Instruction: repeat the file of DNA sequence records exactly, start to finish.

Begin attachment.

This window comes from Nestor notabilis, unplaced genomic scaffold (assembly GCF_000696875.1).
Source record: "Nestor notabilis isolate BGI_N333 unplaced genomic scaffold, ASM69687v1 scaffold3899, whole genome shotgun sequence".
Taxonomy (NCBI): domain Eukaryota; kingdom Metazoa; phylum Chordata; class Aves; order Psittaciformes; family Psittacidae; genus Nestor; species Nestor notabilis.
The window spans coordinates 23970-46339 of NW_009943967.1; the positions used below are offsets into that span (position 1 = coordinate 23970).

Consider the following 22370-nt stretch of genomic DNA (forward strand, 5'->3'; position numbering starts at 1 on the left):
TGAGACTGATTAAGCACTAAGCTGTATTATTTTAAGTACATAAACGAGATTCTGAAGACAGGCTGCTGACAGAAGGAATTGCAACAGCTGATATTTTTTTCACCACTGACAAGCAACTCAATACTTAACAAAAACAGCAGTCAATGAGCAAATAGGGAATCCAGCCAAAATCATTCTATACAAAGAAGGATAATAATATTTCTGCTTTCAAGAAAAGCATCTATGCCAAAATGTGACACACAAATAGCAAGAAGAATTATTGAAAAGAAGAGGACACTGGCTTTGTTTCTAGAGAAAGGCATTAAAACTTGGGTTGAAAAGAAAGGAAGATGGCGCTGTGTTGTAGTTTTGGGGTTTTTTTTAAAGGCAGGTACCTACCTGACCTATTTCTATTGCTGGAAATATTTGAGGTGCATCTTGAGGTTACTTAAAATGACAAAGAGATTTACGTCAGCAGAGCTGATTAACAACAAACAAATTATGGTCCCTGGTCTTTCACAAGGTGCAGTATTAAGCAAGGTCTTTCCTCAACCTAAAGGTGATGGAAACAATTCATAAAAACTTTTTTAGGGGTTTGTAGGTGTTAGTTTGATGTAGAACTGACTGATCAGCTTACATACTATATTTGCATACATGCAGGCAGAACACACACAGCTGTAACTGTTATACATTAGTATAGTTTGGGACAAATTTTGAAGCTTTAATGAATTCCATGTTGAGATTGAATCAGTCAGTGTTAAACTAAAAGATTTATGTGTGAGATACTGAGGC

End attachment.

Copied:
This window comes from Nestor notabilis, unplaced genomic scaffold (assembly GCF_000696875.1).
Source record: "Nestor notabilis isolate BGI_N333 unplaced genomic scaffold, ASM69687v1 scaffold3899, whole genome shotgun sequence".
Taxonomy (NCBI): domain Eukaryota; kingdom Metazoa; phylum Chordata; class Aves; order Psittaciformes; family Psittacidae; genus Nestor; species Nestor notabilis.
The window spans coordinates 23970-46339 of NW_009943967.1; the positions used below are offsets into that span (position 1 = coordinate 23970).

Consider the following 22370-nt stretch of genomic DNA (forward strand, 5'->3'; position numbering starts at 1 on the left):
TGAGACTGATTAAGCACTAAGCTGTATTATTTTAAGTACATAAACGAGATTCTGAAGACAGGCTGCTGACAGAAGGAATTGCAACAGCTGATATTTTTTTCACCACTGACAAGCAACTCAATACTTAACAAAAACAGCAGTCAATGAGCAAATAGGGAATCCAGCCAAAATCATTCTATACAAAGAAGGATAATAATATTTCTGCTTTCAAGAAAAGCATCTATGCCAAAATGTGACACACAAATAGCAAGAAGAATTATTGAAAAGAAGAGGACACTGGCTTTGTTTCTAGAGAAAGGCATTAAAACTTGGGTTGAAAAGAAAGGAAGATGGCGCTGTGTTGTAGTTTTGGGGTTTTTTTTAAAGGCAGGTACCTACCTGACCTATTTCTATTGCTGGAAATATTTGAGGTGCATCTTGAGGTTACTTAAAATGACAAAGAGATTTACGTCAGCAGAGCTGATTAACAACAAACAAATTATGGTCCCTGGTCTTTCACAAGGTGCAGTATTAAGCAAGGTCTTTCCTCAACCTAAAGGTGATGGAAACAATTCATAAAAACTTTTTTAGGGGTTTGTAGGTGTTAGTTTGATGTAGAACTGACTGATCAGCTTACATACTATATTTGCATACATGCAGGCAGAACACACACAGCTGTAACTGTTATACATTAGTATAGTTTGGGACAAATTTTGAAGCTTTAATGAATTCCATGTTGAGATTGAATCAGTCAGTGTTAAACTAAAAGATTTATGTGTGAGATACTGAGGC